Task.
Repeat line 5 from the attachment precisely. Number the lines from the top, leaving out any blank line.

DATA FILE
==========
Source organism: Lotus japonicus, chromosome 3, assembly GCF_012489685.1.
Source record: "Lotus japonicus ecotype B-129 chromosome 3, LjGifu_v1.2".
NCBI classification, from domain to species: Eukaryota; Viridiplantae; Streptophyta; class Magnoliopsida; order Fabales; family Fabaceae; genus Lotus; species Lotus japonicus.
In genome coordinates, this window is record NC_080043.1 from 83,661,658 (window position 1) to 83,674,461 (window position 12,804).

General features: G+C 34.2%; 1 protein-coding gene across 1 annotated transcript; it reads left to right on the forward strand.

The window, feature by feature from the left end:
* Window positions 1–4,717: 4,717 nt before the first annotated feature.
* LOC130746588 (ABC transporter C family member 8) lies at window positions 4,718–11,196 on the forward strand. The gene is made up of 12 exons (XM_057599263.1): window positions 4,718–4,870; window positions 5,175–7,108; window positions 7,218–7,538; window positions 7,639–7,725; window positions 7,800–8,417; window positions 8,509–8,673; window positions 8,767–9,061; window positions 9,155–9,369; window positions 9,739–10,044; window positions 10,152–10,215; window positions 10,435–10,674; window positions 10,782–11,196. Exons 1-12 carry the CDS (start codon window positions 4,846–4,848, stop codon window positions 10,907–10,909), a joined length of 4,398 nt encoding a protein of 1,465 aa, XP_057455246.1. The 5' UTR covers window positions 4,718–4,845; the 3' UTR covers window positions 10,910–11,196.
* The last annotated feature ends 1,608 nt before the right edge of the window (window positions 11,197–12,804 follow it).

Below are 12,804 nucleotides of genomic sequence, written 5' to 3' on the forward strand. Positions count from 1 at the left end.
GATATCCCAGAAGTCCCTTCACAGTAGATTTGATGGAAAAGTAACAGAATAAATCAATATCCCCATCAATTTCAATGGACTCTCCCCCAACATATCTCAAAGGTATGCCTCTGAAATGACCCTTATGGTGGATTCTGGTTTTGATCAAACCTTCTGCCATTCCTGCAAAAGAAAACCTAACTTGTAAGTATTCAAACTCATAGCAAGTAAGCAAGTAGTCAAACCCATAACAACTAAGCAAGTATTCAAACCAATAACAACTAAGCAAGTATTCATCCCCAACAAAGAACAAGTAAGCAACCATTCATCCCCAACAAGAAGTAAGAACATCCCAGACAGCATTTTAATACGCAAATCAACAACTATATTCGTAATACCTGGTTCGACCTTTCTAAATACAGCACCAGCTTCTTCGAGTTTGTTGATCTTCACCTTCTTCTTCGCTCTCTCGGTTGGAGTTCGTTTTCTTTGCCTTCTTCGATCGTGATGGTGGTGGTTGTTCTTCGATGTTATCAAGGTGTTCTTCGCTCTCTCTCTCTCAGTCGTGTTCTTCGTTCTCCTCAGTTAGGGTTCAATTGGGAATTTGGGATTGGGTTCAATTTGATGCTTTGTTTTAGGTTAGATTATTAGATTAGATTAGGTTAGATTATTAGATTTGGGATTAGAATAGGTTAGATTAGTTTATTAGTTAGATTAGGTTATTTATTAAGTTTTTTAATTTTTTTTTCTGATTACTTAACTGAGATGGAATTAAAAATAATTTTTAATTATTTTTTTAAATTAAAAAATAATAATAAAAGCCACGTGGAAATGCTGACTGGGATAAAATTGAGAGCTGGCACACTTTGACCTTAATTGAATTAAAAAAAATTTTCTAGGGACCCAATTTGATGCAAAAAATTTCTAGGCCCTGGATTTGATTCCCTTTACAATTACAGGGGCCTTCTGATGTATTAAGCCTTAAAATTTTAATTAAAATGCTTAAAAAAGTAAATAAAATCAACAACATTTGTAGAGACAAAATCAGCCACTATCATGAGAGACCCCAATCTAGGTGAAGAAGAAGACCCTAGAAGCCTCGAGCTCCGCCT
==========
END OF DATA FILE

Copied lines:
General features: G+C 34.2%; 1 protein-coding gene across 1 annotated transcript; it reads left to right on the forward strand.